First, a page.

Trump officials report spike in detentions, sharp drop in border crossings

Trump officials report spike in detentions, sharp drop in border crossings
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The Trump administration said Tuesday that it has seen a spike in detentions by deportation officers at the southern border, while the number of illegal border crossings has fallen sharply.
The Department of Homeland Security (DHS) said in its end-of-year immigration enforcement report that the number of people turned away or caught crossing the border illegally plummeted 23.7 percent from the previous year to 526,901 in fiscal year 2017.
Apprehensions dropped 25.3 percent, from 415,816 to 310,531. That came on the heels of U.S. Customs and Border Protection (CBP) reporting their lowest-ever number of apprehensions in April, at 11,127.
Border apprehensions are commonly used as the benchmark for estimating illegal border crossing attempts.
Meanwhile, Immigration and Customs Enforcement (ICE) officers arrested 143,470 immigrants in the interior of the country — a 25 percent jump. But overall removals, commonly referred to as deportations, saw a 6 percent decline from 2016 to 226,119.
ICE acting Director Thomas Homan attributed the decline in removals to the drastic drop in border crossings and continued border enforcement, arguing it meant there were fewer people to deport this year.
"Overall removals were down because the border was better controlled that it has been in the last 45 years. That’s a good story," Homan said.
Homan said President Trump directed the DHS to "fully enforce immigration laws," a reflection of the president's campaign pledge to crack down on illegal immigration.
Homan praised Trump for removing restrictions on who immigration enforcement officials can prosecute for immigration violations.
"This president, like him or love him, is doing the right thing," said Homan, an Obama-era holdover at the DHS.
In keeping with Trump's immigration policy, Homan has led a surge in arrests of foreigners who have violated immigration laws, but not necessarily other immigration laws.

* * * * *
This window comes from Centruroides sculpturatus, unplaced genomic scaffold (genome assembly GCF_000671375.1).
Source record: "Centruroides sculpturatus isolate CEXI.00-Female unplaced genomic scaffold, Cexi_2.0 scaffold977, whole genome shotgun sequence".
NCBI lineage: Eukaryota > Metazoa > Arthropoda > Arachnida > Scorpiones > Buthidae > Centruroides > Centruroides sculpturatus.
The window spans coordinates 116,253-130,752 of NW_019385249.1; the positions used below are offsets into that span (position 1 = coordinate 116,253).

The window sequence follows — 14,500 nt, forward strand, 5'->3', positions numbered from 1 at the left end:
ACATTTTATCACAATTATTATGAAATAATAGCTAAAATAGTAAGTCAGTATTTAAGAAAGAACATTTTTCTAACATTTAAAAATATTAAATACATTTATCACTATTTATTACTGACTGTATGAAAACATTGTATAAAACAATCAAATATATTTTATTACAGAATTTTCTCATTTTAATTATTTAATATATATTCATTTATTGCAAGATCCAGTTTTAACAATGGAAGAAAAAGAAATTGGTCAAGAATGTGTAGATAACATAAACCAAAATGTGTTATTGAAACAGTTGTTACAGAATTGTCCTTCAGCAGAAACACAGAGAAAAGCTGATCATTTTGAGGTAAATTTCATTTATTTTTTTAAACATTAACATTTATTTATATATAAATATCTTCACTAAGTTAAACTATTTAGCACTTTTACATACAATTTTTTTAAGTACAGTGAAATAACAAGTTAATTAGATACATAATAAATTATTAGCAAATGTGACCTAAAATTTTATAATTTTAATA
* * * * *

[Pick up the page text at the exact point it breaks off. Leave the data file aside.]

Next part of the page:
In fiscal year 2017, ICE arrested 143,470 people for civil violation of immigration laws, up 30 percent from last year.
In the Obama administration, immigration agents were instructed to pursue arrests of undocumented immigrants who had committed an additional criminal violation, but not those without other charges.
Homan praised Trump for removing that restriction through an executive order on Jan. 25, spurring the increase in administrative arrests.
"There’s no population off the table," said Homan. "If you’re in this country illegally, we’re looking for you and we’re going to apprehend you."
While the Obama administration argued its interior immigration enforcement focus was on undocumented immigrants, ICE arrested more criminal aliens in 2017 under Trump than it did in 2016 under Obama.
ICE arrested 105,736 criminal aliens in fiscal 2017, a 12 percent increase from 94,751 in 2016.
According to figures the DHS released Tuesday, ICE also issued 65 percent more detainers to local and state jails in 2017 than in 2016.
Detainers are requests for local authorities to hold a criminal or detainee until federal authorities pick them up.
Homan attributed that increase to a change made by Trump that allows ICE to issue detainers for foreigners who've been arrested or detained by local authorities, not necessarily convicted.
"Under the last administration they needed to have conviction to put a detainer on them," said Homan.
In 2017, local authorities — mostly from so-called sanctuary cities — declined 8,170 detainers, up from 3,623 declined in 2016.
Homan blasted sanctuary cities, which refuse to fully cooperate with the federal authorities on immigration enforcement, blaming them for releasing undocumented immigrants to the streets.
But according to ICE's figures, the proportion of individuals with declined detainers who were subsequently arrested dropped to 5.6 percent of all declined detainers in 2017 from 7.6 percent in 2016.
Still, ICE deported 13,744 criminal aliens in 2017, up 10 percent from 2016.
That means a larger proportion of deportations resulting from investigations have criminal, as opposed to administrative, motivations. 
That increase coincided with a 24 percent drop in criminal border removals, consistent with the overall drop in border apprehensions and illegal crossing attempts.
Still, CBP acting Deputy Commissioner Ronald Vitiello expressed concern that border crossing numbers, particularly of unaccompanied minors, rose toward the end of the year.
"We remain concerned," said Vitiello, adding that despite the decreasing illegal crossings, cases of assault against Border Patrol officers rose 47 percent from the previous year.
And despite the increase in attacks, Vitiello touted a decrease in use-of-firearm incidents by Border Patrol officers, 17 in fiscal 2017, down from 26 in 2016 and an all-time high of 55 in 2012.
Rep. Raúl Grijalva (D-Ariz.), a fierce critic of the Trump administration's immigration enforcement policies, said the reduction in firearm incidents is an "improvement."
"A lot of it has to do with, for previous two years, the pressure from Congress, the pressure from outside organizations about the use of deadly force and the lack of investigation and documentation as to the use of that force," said Grijalva.
Still, less-than-lethal use of force incidents saw a slight uptick, from 947 last year to 979 in 2017.